The Sentinels of the New Dawn

Posted in Audio by - April 23, 2019
The Sentinels of the New Dawn

Released April 2011

Set some time after Liz Shaw left UNIT for Cambridge, the Third Doctor’s former companion calls on him to help investigate experiments with time dilation in ‘The Sentinels of the New Dawn’ by Paul Finch. When the two are thrust forward to the year 2014, however, promises of an ideal new era for humanity instead reveal a burgeoning political movement founded upon malign intent.

Paul Finch is the adapter of ‘Leviathan,’ an entry in The Lost Stories audio range stemming from his father. ‘The Sentinels of the New Dawn’ acts as a prequel to that tale, helping to fill in the gaps about this group of individuals that the Sixth Doctor would come to hold such disdain for in his future. The premise is a fascinating one as the Doctor is reunited with a more scientific mind after a rough beginning with his new assistant, Jo Grant. Liz may not be an expert in time travel, but she realises that the initial experiments of her Department of Applied Mathematics and Physics colleague appear to be close to succeeding. Academia is her natural calling, but she can’t help but think back on her time with UNIT and what she gave up to pursue this path given how uneventful it can at times seem. Fortunately, she is able to draw upon the straightforward and direct relationship she had with the Doctor to bridge any lingering feelings that resulted from her departure, and it’s this adventure with New Dawn that finally gives her the peace of mind that she has decided correctly.

The time window created is likewise an intriguing concept, allowing an individual to monitor certain events from another time without being seen or being allowed to actually interact or interfere. Unfortunately, New Dawn has been able to exploit the technology to peer into the future and wisely invest for maximum return. Linking their device with the original Cambridge prototype, members of this group are able to bring the Doctor and Liz whom they believe to be the two original creators of this technology to their own time, hoping to eventually make everyone within their organisation utterly impregnable given the knowledge and foreknowledge they can attain. Hiding behind seemingly philanthropic activity like providing free medical care to impoverished portions of the planet, New Dawn’s furtive intentions to craft biological weapons to gain control of the world is a trusted villainous trope that lends a modern element to a classic era befitting of this setting.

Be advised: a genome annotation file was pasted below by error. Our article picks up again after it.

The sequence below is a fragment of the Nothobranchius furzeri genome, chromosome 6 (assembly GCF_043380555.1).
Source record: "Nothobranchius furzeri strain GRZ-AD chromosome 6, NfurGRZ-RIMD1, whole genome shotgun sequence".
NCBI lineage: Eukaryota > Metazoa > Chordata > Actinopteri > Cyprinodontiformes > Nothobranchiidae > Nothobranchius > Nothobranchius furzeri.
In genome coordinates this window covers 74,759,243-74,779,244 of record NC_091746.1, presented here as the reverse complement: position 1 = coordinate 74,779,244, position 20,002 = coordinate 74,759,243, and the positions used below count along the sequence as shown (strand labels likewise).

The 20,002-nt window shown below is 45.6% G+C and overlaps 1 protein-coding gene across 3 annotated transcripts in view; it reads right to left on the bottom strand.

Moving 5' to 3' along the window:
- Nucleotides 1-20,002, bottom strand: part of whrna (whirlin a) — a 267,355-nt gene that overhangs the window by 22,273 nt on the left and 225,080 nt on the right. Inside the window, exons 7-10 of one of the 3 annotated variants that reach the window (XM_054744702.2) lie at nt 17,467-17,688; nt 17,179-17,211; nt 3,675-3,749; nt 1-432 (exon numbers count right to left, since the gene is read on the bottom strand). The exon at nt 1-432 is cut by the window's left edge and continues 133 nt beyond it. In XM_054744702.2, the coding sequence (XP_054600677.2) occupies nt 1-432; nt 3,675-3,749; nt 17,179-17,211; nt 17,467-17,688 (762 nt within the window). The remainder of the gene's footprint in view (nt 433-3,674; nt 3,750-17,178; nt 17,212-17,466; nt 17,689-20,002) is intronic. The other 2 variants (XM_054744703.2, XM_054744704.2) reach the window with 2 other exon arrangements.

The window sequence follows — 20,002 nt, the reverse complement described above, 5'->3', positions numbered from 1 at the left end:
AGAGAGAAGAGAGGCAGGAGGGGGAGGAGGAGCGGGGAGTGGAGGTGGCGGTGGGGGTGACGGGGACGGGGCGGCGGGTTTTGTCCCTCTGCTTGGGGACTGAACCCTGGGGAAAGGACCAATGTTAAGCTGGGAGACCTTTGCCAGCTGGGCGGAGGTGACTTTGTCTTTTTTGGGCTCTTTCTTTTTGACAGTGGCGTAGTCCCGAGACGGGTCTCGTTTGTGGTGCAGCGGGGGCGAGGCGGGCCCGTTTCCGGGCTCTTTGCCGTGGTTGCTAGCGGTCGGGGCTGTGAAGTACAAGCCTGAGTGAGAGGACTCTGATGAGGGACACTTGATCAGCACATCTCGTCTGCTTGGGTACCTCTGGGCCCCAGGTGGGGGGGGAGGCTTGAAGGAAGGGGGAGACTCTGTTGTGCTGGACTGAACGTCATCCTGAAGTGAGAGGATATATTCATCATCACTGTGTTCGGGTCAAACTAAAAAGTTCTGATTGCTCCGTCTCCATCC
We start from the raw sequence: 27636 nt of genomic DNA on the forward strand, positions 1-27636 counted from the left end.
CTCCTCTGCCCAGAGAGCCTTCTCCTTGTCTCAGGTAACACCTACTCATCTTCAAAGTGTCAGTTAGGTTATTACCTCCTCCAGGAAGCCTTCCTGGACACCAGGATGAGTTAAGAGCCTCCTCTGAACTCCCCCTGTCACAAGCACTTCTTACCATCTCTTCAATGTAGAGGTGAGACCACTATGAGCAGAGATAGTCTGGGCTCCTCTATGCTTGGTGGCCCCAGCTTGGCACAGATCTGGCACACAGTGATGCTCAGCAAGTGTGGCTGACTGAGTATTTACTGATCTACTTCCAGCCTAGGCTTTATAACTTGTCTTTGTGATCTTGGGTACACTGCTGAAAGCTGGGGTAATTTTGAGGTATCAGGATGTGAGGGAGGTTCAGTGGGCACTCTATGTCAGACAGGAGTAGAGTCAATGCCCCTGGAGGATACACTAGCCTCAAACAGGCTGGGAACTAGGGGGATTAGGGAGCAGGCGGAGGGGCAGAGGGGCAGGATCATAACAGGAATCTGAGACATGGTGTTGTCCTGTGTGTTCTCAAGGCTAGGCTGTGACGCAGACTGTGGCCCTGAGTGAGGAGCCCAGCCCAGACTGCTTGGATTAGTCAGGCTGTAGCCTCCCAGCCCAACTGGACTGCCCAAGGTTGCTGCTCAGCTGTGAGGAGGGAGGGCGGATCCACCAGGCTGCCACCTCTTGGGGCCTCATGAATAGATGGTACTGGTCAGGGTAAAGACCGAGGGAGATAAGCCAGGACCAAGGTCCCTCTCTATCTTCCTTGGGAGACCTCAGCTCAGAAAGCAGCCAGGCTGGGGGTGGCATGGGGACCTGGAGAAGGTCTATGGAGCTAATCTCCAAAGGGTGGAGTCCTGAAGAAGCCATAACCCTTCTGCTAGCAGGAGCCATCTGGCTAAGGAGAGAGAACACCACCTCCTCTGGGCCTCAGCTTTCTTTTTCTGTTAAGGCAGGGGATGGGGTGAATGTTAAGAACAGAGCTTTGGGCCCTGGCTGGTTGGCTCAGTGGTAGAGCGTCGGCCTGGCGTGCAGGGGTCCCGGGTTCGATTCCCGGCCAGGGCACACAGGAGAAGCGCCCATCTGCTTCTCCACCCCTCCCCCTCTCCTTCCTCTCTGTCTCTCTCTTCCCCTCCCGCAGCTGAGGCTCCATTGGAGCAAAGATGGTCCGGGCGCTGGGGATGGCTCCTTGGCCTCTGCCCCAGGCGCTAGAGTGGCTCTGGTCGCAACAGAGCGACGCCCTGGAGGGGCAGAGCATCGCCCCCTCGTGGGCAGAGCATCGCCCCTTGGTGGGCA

The unique perspective of the returning companion and topical plot points certainly create an intriguing backdrop for ‘The Sentinels of the New Dawn,’ but there isn’t quite enough work done to elevate the storyline to something more profound. The Doctor acts much the same as he always does, and whereas his more reserved and quiet demeanour at certain points could have been explored in terms of reuniting with Liz or looking at a potential means of escaping his exile, this is instead played off as being part of his plan to fool his captors. While there’s nothing intrinsically wrong with this approach and is unquestionably within character, it does leave some of the potential character work yearning to be explored untouched. Even the creature that New Dawn has created is monstrous with no hint of a deeper backstory of conflicted sense of purpose, and a formative figure praising the actions of the Nazis before an assembled crowd takes away any nuance from the central conflict in play. None of this, however, takes away from a brilliant performance from Caroline John that is accompanied in support by Duncan Wisbey and by the usual strong direction and sound design, but the sum of ‘The Sentinels of the New Dawn’ is not quite equal to the potential of its component parts, and the twist ending is something of an odd one for the normally shrewd Liz to miss as the formation of New Dawn proves to be inevitable no matter Liz’s actions in limiting one potential avenue of its development.

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